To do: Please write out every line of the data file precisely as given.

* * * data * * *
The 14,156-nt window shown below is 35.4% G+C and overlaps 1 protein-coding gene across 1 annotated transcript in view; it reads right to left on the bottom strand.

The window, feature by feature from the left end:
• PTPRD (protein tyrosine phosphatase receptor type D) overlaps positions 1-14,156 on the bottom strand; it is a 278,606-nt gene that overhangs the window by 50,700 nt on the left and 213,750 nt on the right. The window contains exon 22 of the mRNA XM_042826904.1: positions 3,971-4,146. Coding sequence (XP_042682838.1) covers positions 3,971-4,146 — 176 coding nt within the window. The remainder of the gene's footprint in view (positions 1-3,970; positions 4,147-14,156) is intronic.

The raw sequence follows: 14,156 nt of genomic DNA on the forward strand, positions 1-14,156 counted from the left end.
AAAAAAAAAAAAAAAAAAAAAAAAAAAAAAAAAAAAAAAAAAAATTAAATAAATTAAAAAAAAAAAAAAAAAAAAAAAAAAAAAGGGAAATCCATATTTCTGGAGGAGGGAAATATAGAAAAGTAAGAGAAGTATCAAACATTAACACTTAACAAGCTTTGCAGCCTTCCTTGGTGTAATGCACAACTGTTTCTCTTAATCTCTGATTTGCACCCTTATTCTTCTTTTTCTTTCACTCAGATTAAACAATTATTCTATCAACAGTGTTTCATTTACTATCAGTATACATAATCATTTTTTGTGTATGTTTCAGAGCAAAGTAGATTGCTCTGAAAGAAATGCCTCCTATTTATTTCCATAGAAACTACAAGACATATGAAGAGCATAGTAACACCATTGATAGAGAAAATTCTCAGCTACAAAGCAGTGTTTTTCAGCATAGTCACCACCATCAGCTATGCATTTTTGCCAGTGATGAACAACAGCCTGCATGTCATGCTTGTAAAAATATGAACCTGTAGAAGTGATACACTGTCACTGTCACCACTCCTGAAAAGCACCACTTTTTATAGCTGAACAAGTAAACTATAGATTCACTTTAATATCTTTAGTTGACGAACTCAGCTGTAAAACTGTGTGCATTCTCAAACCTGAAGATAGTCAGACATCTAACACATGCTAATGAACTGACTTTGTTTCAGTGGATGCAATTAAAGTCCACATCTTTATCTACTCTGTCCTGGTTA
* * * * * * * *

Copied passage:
The 14,156-nt window shown below is 35.4% G+C and overlaps 1 protein-coding gene across 1 annotated transcript in view; it reads right to left on the bottom strand.

The window, feature by feature from the left end:
• PTPRD (protein tyrosine phosphatase receptor type D) overlaps positions 1-14,156 on the bottom strand; it is a 278,606-nt gene that overhangs the window by 50,700 nt on the left and 213,750 nt on the right. The window contains exon 22 of the mRNA XM_042826904.1: positions 3,971-4,146. Coding sequence (XP_042682838.1) covers positions 3,971-4,146 — 176 coding nt within the window. The remainder of the gene's footprint in view (positions 1-3,970; positions 4,147-14,156) is intronic.

The raw sequence follows: 14,156 nt of genomic DNA on the forward strand, positions 1-14,156 counted from the left end.
AAAAAAAAAAAAAAAAAAAAAAAAAAAAAAAAAAAAAAAAAAAATTAAATAAATTAAAAAAAAAAAAAAAAAAAAAAAAAAAAAGGGAAATCCATATTTCTGGAGGAGGGAAATATAGAAAAGTAAGAGAAGTATCAAACATTAACACTTAACAAGCTTTGCAGCCTTCCTTGGTGTAATGCACAACTGTTTCTCTTAATCTCTGATTTGCACCCTTATTCTTCTTTTTCTTTCACTCAGATTAAACAATTATTCTATCAACAGTGTTTCATTTACTATCAGTATACATAATCATTTTTTGTGTATGTTTCAGAGCAAAGTAGATTGCTCTGAAAGAAATGCCTCCTATTTATTTCCATAGAAACTACAAGACATATGAAGAGCATAGTAACACCATTGATAGAGAAAATTCTCAGCTACAAAGCAGTGTTTTTCAGCATAGTCACCACCATCAGCTATGCATTTTTGCCAGTGATGAACAACAGCCTGCATGTCATGCTTGTAAAAATATGAACCTGTAGAAGTGATACACTGTCACTGTCACCACTCCTGAAAAGCACCACTTTTTATAGCTGAACAAGTAAACTATAGATTCACTTTAATATCTTTAGTTGACGAACTCAGCTGTAAAACTGTGTGCATTCTCAAACCTGAAGATAGTCAGACATCTAACACATGCTAATGAACTGACTTTGTTTCAGTGGATGCAATTAAAGTCCACATCTTTATCTACTCTGTCCTGGTTA